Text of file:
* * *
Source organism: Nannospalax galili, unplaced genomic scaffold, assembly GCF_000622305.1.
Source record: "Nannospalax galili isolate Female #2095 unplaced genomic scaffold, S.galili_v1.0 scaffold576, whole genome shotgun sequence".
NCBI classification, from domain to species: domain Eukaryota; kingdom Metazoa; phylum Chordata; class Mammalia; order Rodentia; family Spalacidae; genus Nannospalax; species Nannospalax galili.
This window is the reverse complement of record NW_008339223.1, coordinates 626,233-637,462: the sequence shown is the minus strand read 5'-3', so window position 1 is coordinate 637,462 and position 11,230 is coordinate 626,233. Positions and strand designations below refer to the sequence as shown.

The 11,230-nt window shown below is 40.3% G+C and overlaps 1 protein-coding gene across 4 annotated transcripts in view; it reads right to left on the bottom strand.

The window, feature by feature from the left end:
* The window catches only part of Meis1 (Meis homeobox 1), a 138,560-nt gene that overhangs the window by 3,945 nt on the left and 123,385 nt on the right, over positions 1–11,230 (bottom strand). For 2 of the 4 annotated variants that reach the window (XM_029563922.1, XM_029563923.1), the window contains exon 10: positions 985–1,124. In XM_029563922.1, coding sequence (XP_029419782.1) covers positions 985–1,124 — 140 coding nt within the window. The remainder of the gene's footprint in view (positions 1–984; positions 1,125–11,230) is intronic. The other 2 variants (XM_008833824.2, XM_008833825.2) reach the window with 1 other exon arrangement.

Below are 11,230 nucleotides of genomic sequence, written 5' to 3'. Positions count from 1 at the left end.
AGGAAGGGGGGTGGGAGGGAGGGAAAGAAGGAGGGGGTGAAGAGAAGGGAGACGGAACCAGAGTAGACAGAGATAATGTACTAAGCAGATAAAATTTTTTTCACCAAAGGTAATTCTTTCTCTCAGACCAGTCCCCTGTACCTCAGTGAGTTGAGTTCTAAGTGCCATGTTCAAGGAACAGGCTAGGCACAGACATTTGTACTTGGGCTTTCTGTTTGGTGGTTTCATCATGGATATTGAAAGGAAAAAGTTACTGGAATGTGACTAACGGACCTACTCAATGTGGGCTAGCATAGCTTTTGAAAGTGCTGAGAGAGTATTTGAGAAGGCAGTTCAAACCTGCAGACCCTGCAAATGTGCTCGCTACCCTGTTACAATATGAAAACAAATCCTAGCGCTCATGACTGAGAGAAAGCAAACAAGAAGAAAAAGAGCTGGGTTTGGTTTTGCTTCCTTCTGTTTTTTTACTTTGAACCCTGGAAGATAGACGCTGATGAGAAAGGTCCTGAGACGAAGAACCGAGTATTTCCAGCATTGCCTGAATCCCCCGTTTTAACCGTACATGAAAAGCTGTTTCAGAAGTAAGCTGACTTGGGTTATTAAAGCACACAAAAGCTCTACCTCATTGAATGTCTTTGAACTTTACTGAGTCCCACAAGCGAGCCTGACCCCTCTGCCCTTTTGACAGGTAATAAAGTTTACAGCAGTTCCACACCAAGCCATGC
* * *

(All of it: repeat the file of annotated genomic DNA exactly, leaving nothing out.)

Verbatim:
Source organism: Nannospalax galili, unplaced genomic scaffold, assembly GCF_000622305.1.
Source record: "Nannospalax galili isolate Female #2095 unplaced genomic scaffold, S.galili_v1.0 scaffold576, whole genome shotgun sequence".
NCBI classification, from domain to species: domain Eukaryota; kingdom Metazoa; phylum Chordata; class Mammalia; order Rodentia; family Spalacidae; genus Nannospalax; species Nannospalax galili.
This window is the reverse complement of record NW_008339223.1, coordinates 626,233-637,462: the sequence shown is the minus strand read 5'-3', so window position 1 is coordinate 637,462 and position 11,230 is coordinate 626,233. Positions and strand designations below refer to the sequence as shown.

The 11,230-nt window shown below is 40.3% G+C and overlaps 1 protein-coding gene across 4 annotated transcripts in view; it reads right to left on the bottom strand.

The window, feature by feature from the left end:
* The window catches only part of Meis1 (Meis homeobox 1), a 138,560-nt gene that overhangs the window by 3,945 nt on the left and 123,385 nt on the right, over positions 1–11,230 (bottom strand). For 2 of the 4 annotated variants that reach the window (XM_029563922.1, XM_029563923.1), the window contains exon 10: positions 985–1,124. In XM_029563922.1, coding sequence (XP_029419782.1) covers positions 985–1,124 — 140 coding nt within the window. The remainder of the gene's footprint in view (positions 1–984; positions 1,125–11,230) is intronic. The other 2 variants (XM_008833824.2, XM_008833825.2) reach the window with 1 other exon arrangement.

Below are 11,230 nucleotides of genomic sequence, written 5' to 3'. Positions count from 1 at the left end.
AGGAAGGGGGGTGGGAGGGAGGGAAAGAAGGAGGGGGTGAAGAGAAGGGAGACGGAACCAGAGTAGACAGAGATAATGTACTAAGCAGATAAAATTTTTTTCACCAAAGGTAATTCTTTCTCTCAGACCAGTCCCCTGTACCTCAGTGAGTTGAGTTCTAAGTGCCATGTTCAAGGAACAGGCTAGGCACAGACATTTGTACTTGGGCTTTCTGTTTGGTGGTTTCATCATGGATATTGAAAGGAAAAAGTTACTGGAATGTGACTAACGGACCTACTCAATGTGGGCTAGCATAGCTTTTGAAAGTGCTGAGAGAGTATTTGAGAAGGCAGTTCAAACCTGCAGACCCTGCAAATGTGCTCGCTACCCTGTTACAATATGAAAACAAATCCTAGCGCTCATGACTGAGAGAAAGCAAACAAGAAGAAAAAGAGCTGGGTTTGGTTTTGCTTCCTTCTGTTTTTTTACTTTGAACCCTGGAAGATAGACGCTGATGAGAAAGGTCCTGAGACGAAGAACCGAGTATTTCCAGCATTGCCTGAATCCCCCGTTTTAACCGTACATGAAAAGCTGTTTCAGAAGTAAGCTGACTTGGGTTATTAAAGCACACAAAAGCTCTACCTCATTGAATGTCTTTGAACTTTACTGAGTCCCACAAGCGAGCCTGACCCCTCTGCCCTTTTGACAGGTAATAAAGTTTACAGCAGTTCCACACCAAGCCATGC